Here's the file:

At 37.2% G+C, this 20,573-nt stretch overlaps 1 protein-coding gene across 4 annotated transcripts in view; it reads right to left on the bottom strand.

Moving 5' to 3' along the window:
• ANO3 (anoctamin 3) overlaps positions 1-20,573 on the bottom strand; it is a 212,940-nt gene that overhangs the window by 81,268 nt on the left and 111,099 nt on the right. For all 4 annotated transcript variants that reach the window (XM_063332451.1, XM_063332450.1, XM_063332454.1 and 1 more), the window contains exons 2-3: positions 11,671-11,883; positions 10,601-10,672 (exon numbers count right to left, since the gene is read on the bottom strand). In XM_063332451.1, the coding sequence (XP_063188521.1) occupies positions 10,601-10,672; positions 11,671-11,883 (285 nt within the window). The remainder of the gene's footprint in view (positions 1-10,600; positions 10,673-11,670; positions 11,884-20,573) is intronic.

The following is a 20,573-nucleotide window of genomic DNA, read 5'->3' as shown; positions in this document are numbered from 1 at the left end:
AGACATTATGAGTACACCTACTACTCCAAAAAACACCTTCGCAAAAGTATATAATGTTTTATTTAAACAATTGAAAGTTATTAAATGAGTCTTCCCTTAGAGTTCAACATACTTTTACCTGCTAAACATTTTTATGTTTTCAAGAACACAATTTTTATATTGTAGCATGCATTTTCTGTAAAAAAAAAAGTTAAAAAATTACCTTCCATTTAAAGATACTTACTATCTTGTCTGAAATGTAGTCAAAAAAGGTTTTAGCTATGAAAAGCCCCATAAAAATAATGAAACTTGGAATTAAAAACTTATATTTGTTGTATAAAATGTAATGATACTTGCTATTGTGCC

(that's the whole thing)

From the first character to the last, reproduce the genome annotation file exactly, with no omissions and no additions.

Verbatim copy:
At 37.2% G+C, this 20,573-nt stretch overlaps 1 protein-coding gene across 4 annotated transcripts in view; it reads right to left on the bottom strand.

Moving 5' to 3' along the window:
• ANO3 (anoctamin 3) overlaps positions 1-20,573 on the bottom strand; it is a 212,940-nt gene that overhangs the window by 81,268 nt on the left and 111,099 nt on the right. For all 4 annotated transcript variants that reach the window (XM_063332451.1, XM_063332450.1, XM_063332454.1 and 1 more), the window contains exons 2-3: positions 11,671-11,883; positions 10,601-10,672 (exon numbers count right to left, since the gene is read on the bottom strand). In XM_063332451.1, the coding sequence (XP_063188521.1) occupies positions 10,601-10,672; positions 11,671-11,883 (285 nt within the window). The remainder of the gene's footprint in view (positions 1-10,600; positions 10,673-11,670; positions 11,884-20,573) is intronic.

The following is a 20,573-nucleotide window of genomic DNA, read 5'->3' as shown; positions in this document are numbered from 1 at the left end:
AGACATTATGAGTACACCTACTACTCCAAAAAACACCTTCGCAAAAGTATATAATGTTTTATTTAAACAATTGAAAGTTATTAAATGAGTCTTCCCTTAGAGTTCAACATACTTTTACCTGCTAAACATTTTTATGTTTTCAAGAACACAATTTTTATATTGTAGCATGCATTTTCTGTAAAAAAAAAAGTTAAAAAATTACCTTCCATTTAAAGATACTTACTATCTTGTCTGAAATGTAGTCAAAAAAGGTTTTAGCTATGAAAAGCCCCATAAAAATAATGAAACTTGGAATTAAAAACTTATATTTGTTGTATAAAATGTAATGATACTTGCTATTGTGCC